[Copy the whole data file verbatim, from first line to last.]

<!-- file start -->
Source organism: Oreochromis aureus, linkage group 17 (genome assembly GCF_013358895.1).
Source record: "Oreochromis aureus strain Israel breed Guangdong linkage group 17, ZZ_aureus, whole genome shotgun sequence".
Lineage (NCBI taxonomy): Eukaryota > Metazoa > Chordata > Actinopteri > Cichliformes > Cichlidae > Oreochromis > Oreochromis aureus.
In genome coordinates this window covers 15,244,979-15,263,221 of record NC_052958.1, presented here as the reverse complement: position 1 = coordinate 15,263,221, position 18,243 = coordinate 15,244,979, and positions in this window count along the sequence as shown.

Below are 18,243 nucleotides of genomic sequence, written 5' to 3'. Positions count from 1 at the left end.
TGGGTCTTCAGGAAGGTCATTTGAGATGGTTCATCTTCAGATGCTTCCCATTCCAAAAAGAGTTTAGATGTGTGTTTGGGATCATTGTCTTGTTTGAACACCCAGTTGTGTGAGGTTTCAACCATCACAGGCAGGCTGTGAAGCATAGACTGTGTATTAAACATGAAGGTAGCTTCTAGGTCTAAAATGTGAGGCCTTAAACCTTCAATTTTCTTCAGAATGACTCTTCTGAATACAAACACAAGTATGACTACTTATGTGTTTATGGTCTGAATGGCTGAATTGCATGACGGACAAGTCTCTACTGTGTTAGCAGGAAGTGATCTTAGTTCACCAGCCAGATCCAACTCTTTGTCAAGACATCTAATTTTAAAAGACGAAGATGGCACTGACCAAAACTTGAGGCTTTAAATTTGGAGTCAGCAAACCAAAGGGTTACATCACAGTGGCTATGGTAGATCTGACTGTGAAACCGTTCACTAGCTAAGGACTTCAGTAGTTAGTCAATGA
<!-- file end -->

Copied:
Source organism: Oreochromis aureus, linkage group 17 (genome assembly GCF_013358895.1).
Source record: "Oreochromis aureus strain Israel breed Guangdong linkage group 17, ZZ_aureus, whole genome shotgun sequence".
Lineage (NCBI taxonomy): Eukaryota > Metazoa > Chordata > Actinopteri > Cichliformes > Cichlidae > Oreochromis > Oreochromis aureus.
In genome coordinates this window covers 15,244,979-15,263,221 of record NC_052958.1, presented here as the reverse complement: position 1 = coordinate 15,263,221, position 18,243 = coordinate 15,244,979, and positions in this window count along the sequence as shown.

Below are 18,243 nucleotides of genomic sequence, written 5' to 3'. Positions count from 1 at the left end.
TGGGTCTTCAGGAAGGTCATTTGAGATGGTTCATCTTCAGATGCTTCCCATTCCAAAAAGAGTTTAGATGTGTGTTTGGGATCATTGTCTTGTTTGAACACCCAGTTGTGTGAGGTTTCAACCATCACAGGCAGGCTGTGAAGCATAGACTGTGTATTAAACATGAAGGTAGCTTCTAGGTCTAAAATGTGAGGCCTTAAACCTTCAATTTTCTTCAGAATGACTCTTCTGAATACAAACACAAGTATGACTACTTATGTGTTTATGGTCTGAATGGCTGAATTGCATGACGGACAAGTCTCTACTGTGTTAGCAGGAAGTGATCTTAGTTCACCAGCCAGATCCAACTCTTTGTCAAGACATCTAATTTTAAAAGACGAAGATGGCACTGACCAAAACTTGAGGCTTTAAATTTGGAGTCAGCAAACCAAAGGGTTACATCACAGTGGCTATGGTAGATCTGACTGTGAAACCGTTCACTAGCTAAGGACTTCAGTAGTTAGTCAATGA